Fifehead Magdalen

From Wikipedia, the free encyclopedia
Jump to navigation Jump to search

Fifehead Magdalen
Fifehead parish church, 2001.JPG
Parish church of St Mary Magdalene
Fifehead Magdalen is located in Dorset
Fifehead Magdalen
Fifehead Magdalen
Location within Dorset
Population80 [1]
OS grid referenceST782215
Unitary authority
Shire county
Sovereign stateUnited Kingdom
Post townGillingham
Postcode districtSP8
FireDorset and Wiltshire
AmbulanceSouth Western
UK Parliament
List of places
50°59′33″N 2°18′48″W / 50.9926°N 2.3133°W / 50.9926; -2.3133Coordinates: 50°59′33″N 2°18′48″W / 50.9926°N 2.3133°W / 50.9926; -2.3133

Fifehead Magdalen is a small village and civil parish in the county of Dorset in southern England. It lies within the Blackmore Vale, about three miles (five kilometres) south-southwest of Gillingham and five miles (eight kilometres) west of Shaftesbury. It is sited on Corallian limestone soil[2] and surrounded by Oxford Clay,[3] about 14 mile (400 metres) from the west bank of the River Stour. Its name means "the place of five hides dedicated to [St] Magdalene".[4][5] In 2013 the estimated population of the parish was 80.[1] The village was a venue for stave dances.[6]

Parish Church of St. Mary Magdalene[edit]

The Parish Church, dedicated to St. Mary Magdalene after whom the village is named, dates mostly from the 14th century. However its most striking feature is the small "Newman chapel" built onto the north side of the nave sometime around 1693. It is believed to cover a vault containing the mortal remains of several members of the Newman family who were Lords there for many centuries. At first the family leased the Fifehead Tudor manor house from the Abbey of St Augustine's of Bristol, perhaps since 1408, but then bought the estate in the early 15th century.[7] The chapel was almost certainly commissioned by Col. Richard Newman (1620–1695) whose father Richard (1584–1664) and grandfather Thomas (d.1649) are memorialised on plaques mounted on the chapel's east wall, and whose son Richard (1650–1682) who predeceased him, is memorialised on the west wall.[8]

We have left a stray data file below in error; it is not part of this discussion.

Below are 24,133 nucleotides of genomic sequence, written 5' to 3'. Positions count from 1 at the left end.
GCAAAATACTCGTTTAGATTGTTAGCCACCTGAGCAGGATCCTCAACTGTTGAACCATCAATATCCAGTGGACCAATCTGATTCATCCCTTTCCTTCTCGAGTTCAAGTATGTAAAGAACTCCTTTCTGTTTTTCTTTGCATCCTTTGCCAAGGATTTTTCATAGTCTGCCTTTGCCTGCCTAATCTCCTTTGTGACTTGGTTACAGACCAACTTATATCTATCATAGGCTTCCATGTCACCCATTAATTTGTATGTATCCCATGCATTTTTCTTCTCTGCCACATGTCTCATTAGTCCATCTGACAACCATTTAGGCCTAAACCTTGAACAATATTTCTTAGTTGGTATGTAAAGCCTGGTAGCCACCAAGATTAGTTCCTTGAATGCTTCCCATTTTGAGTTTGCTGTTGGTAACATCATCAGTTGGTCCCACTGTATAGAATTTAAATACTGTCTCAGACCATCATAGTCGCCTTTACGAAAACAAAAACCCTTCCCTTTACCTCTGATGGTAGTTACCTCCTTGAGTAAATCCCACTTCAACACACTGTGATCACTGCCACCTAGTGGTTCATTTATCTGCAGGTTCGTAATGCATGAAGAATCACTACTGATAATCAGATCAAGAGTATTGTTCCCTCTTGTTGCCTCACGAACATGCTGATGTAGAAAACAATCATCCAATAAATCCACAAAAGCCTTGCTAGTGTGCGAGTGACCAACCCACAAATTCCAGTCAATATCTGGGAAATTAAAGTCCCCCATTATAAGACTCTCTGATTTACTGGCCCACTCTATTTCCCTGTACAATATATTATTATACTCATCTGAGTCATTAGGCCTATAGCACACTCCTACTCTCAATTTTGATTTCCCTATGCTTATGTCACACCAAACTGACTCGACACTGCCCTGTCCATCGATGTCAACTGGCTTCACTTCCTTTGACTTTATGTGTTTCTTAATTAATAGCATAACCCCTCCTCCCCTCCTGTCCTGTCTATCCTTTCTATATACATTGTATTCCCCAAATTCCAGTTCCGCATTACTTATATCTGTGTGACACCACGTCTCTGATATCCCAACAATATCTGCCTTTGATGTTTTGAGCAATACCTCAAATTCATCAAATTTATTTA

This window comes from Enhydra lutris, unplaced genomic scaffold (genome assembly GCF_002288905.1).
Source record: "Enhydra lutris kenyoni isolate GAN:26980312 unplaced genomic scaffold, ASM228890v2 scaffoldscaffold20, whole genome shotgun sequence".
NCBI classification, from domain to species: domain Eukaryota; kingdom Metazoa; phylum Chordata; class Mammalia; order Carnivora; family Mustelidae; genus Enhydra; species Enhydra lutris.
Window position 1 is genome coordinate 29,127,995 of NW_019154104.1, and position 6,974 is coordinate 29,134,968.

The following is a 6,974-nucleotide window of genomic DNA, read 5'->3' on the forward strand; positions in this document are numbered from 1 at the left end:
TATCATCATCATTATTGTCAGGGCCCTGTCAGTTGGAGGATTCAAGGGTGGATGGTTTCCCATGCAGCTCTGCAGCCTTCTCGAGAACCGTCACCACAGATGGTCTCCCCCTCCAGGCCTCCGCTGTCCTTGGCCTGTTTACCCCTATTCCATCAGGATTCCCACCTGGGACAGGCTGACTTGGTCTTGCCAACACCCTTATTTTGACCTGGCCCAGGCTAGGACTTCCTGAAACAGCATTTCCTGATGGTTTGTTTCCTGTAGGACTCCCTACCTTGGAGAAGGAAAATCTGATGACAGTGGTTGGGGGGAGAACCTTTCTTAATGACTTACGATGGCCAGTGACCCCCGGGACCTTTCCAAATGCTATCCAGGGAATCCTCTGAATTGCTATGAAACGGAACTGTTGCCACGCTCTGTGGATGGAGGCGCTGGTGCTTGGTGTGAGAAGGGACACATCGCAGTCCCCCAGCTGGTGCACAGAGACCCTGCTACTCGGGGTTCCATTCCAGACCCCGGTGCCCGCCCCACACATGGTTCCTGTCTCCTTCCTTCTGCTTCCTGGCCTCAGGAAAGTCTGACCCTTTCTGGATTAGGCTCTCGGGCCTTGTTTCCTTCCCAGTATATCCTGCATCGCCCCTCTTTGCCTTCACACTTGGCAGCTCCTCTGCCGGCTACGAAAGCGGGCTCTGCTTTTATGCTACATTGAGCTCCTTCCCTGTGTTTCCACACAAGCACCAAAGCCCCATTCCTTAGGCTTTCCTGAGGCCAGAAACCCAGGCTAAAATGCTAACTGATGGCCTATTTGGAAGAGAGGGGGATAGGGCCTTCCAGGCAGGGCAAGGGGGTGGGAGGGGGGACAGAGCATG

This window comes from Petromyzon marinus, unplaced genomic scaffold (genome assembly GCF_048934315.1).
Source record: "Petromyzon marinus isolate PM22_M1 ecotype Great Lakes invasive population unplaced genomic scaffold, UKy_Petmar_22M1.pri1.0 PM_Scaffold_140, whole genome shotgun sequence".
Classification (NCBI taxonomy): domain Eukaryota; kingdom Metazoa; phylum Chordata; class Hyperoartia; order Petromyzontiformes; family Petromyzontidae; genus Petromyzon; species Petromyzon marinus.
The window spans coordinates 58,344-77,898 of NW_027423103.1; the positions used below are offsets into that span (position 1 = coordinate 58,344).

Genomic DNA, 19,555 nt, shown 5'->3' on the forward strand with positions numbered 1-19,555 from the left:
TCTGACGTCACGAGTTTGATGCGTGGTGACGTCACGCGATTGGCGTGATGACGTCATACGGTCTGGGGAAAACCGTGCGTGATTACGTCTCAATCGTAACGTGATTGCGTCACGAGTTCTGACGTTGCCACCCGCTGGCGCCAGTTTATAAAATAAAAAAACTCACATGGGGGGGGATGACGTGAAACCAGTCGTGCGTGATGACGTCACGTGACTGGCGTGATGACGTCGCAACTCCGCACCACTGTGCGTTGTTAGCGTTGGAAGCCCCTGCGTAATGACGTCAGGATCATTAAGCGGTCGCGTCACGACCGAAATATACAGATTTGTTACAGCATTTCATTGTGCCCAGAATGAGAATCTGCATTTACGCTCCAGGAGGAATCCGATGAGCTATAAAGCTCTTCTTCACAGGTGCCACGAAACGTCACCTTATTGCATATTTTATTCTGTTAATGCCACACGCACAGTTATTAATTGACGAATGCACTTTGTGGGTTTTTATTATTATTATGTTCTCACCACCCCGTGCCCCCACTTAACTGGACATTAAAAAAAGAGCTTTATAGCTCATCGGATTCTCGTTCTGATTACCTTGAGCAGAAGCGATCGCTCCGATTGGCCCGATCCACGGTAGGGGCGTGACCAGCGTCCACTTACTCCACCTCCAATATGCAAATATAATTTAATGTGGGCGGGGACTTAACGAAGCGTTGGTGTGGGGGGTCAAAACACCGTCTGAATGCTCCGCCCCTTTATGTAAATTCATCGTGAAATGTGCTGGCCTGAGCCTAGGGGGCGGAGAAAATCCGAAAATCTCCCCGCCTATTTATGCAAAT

On the north wall of the chapel is a later and much larger monument to Richard's grandson Sir Richard Newman of Fifehead, Preston Hall and Evercreech (1676–1721), his wife Frances, his son Sir Samwell Newman (c.1696–1747) and three daughters, Frances, Barbara and Elizabeth. This magnificent monument was created by the famous Westminster sculptor Sir Henry Cheere and dates from between 1747 (when Sir Samwell Newman died) and 1763 (when his sister Barbara died).

In the churchyard, nearby the entrance gate, is the tombstone of Thomas Newman who died in April 1668, believed[according to whom?] to be the great-uncle of Sir Richard Newman.

Funerary memorial to Sir Richard Newman (1676–1721) and his family, on the north wall of the Newman Chapel, Fifehead Magdalen parish church

Notable residents[edit]


  1. ^ a b "Parish Population Data". Dorset County Council. 20 January 2015. Retrieved 20 January 2015.
  2. ^ Wightman, Ralph (1983). Portrait of Dorset (4 ed.). Robert Hale Ltd. p. 17. ISBN 0-7090-0844-9.
  3. ^ "Fifehead Magdalen | British History Online". Retrieved 20 September 2015.
  4. ^ Treves, Sir F.,Highways and Byways in Dorset, Macmillan, 1906, p25
  5. ^ North Dorset District Council,District Official Guide, Home Publishing Co. Ltd., c.1983, p33
  6. ^ Dommett, Roy. "Stave Dances". The Stave Dance Material. Archived from the original on 2 April 2012. Retrieved 8 October 2011.
  7. ^ "Fifehead in the 1840s". Chris Newman.
  8. ^ "Fifehead Magdalen - Church and Manor House". Chris Newman.

External links[edit]